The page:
Berkey teaches the Advanced Indian Law seminar at the University of California, Berkeley, School of Law, alongside the other founding partner of his six- attorney firm, Scott Williams, a long-time advocate of social and economic justice.

Dennis Glanzer

Dennis Glanzer ’73

Dennis Glanzer

Back in Arizona, the law firm that Glanzer and his wife share also navigates cases having to do with land use issues and conservatorships. In fact, one might say that land-use issues propelled them into law, nearly 30 years ago.

Glanzer started his career as a teacher. The first year that he and his wife were married, he taught at a dual-language school on the reservation while she worked as an interpreter for an Anglo couple researching a book. Part of her job was to go out into the community and talk to the elders about Navajo history.

“From Judy, I heard tales of Navajo elders who had been displaced by the coal mining operations on Black Mesa, pursuant to contracts with the Navajo government,” he says.

The Navajo government had contracted with a mining company, allowing the company to mine on the reservation in exchange for royalties, which were a big source of income for the government. Mine drainage was polluting water sources, though, and pushing residents out of their homes. “It was a shock that their own government wasn’t recognizing their needs,” Glanzer explains.

Native Americans who live on reservations are in a unique position in the United States. They are actually subject to two governments and are considered citizens in two nations. In a way, this means that they should be doubly protected, but as Glanzer found before he started law school, this is not always the case. Even on the reservation, “there are always people who get forgotten,” he says.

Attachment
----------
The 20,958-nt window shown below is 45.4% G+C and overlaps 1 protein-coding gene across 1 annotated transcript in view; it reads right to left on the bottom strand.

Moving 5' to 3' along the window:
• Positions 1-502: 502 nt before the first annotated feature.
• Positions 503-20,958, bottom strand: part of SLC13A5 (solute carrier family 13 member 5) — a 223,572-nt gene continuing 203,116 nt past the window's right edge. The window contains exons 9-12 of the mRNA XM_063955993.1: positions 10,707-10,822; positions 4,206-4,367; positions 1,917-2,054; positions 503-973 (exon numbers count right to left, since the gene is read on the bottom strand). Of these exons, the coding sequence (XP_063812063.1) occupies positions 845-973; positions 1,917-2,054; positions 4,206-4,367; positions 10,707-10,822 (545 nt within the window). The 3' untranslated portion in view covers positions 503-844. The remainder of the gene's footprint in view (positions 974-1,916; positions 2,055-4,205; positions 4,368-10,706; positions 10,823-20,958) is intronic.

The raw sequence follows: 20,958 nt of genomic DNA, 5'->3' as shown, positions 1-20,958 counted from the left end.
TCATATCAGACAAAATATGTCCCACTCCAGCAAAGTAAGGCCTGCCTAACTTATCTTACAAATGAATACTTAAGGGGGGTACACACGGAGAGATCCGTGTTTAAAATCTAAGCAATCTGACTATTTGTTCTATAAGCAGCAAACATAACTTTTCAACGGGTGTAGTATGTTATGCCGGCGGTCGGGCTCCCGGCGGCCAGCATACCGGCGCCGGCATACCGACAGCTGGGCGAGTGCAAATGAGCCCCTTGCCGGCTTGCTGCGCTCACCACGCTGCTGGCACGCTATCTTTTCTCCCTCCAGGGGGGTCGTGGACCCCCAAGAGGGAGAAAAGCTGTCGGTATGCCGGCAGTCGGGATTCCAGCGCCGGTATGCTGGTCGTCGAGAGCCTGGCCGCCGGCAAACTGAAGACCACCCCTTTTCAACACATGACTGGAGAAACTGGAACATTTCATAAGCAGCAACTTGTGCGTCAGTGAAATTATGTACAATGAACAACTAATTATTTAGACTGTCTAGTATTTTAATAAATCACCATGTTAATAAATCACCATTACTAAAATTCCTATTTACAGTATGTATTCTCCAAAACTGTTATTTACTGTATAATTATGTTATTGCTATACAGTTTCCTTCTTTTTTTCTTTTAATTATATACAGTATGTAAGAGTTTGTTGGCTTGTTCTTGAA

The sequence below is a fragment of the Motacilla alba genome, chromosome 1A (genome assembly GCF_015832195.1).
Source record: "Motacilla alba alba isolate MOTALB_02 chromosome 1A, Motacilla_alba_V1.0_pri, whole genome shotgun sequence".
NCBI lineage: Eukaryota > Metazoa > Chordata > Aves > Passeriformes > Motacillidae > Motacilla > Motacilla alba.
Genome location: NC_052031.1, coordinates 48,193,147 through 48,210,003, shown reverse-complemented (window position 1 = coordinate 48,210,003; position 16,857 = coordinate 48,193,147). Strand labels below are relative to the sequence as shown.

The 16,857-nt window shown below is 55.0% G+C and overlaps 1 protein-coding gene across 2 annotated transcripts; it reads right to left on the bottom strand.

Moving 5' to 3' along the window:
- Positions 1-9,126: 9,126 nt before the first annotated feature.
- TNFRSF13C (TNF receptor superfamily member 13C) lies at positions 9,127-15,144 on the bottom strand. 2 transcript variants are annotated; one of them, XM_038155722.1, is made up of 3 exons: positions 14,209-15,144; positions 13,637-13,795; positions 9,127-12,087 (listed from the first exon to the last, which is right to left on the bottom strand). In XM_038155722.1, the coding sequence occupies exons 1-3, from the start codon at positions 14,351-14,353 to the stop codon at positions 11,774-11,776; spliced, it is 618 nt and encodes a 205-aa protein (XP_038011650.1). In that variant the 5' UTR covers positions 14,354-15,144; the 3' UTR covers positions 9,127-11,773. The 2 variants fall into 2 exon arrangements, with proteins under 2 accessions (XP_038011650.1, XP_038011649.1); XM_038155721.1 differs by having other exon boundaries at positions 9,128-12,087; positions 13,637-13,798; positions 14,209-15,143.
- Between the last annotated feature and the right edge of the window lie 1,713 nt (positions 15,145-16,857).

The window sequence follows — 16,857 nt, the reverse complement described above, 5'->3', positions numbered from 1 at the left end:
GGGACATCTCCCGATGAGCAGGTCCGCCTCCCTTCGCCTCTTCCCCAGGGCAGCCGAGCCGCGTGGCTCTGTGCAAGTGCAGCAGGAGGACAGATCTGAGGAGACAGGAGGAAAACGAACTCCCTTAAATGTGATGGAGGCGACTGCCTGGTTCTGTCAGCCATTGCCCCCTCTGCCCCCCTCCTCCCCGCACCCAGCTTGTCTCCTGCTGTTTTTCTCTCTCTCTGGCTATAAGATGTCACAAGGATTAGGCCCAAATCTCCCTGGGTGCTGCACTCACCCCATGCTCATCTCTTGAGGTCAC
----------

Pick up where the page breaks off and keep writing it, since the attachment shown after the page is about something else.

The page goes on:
The other challenge for Native American tribes is that traditional laws and customs, including how to deal with conflict and law-breakers, are often very different than Anglo practices. One such practice in the Navajo Nation is called “peacemaking.”

“The Navajo Courts have instituted peacemaking programs based on traditional, non-adversarial dispute resolution methods based on ‘talking things out’ among all who are affected by an issue or problem,” Glanzer says.

Attorneys are not allowed to participate in peacemaking programs, which are mediated by unbiased, trained community mediators. Anyone who was affected by the issue can attend and contribute to the discussion. It is akin to the “circle process” familiar to restorative justice practitioners trained at EMU’s Center for Justice and Peacebuilding.

Glanzer also seeks “to apply such principles in our adversarial court practice, where ‘winning’ is not an overriding goal, but rather moving closer to restoring harmony and balance among the parties as much as possible.”

These peacemaking programs resonate with much of EMU’s mission and vision for the world. “There is a lot of traditional thinking and cultural thinking that is similar between Navajos and Mennonites,” says Glanzer, who feels that his EMU education prepared him for this journey before he even knew he was on it.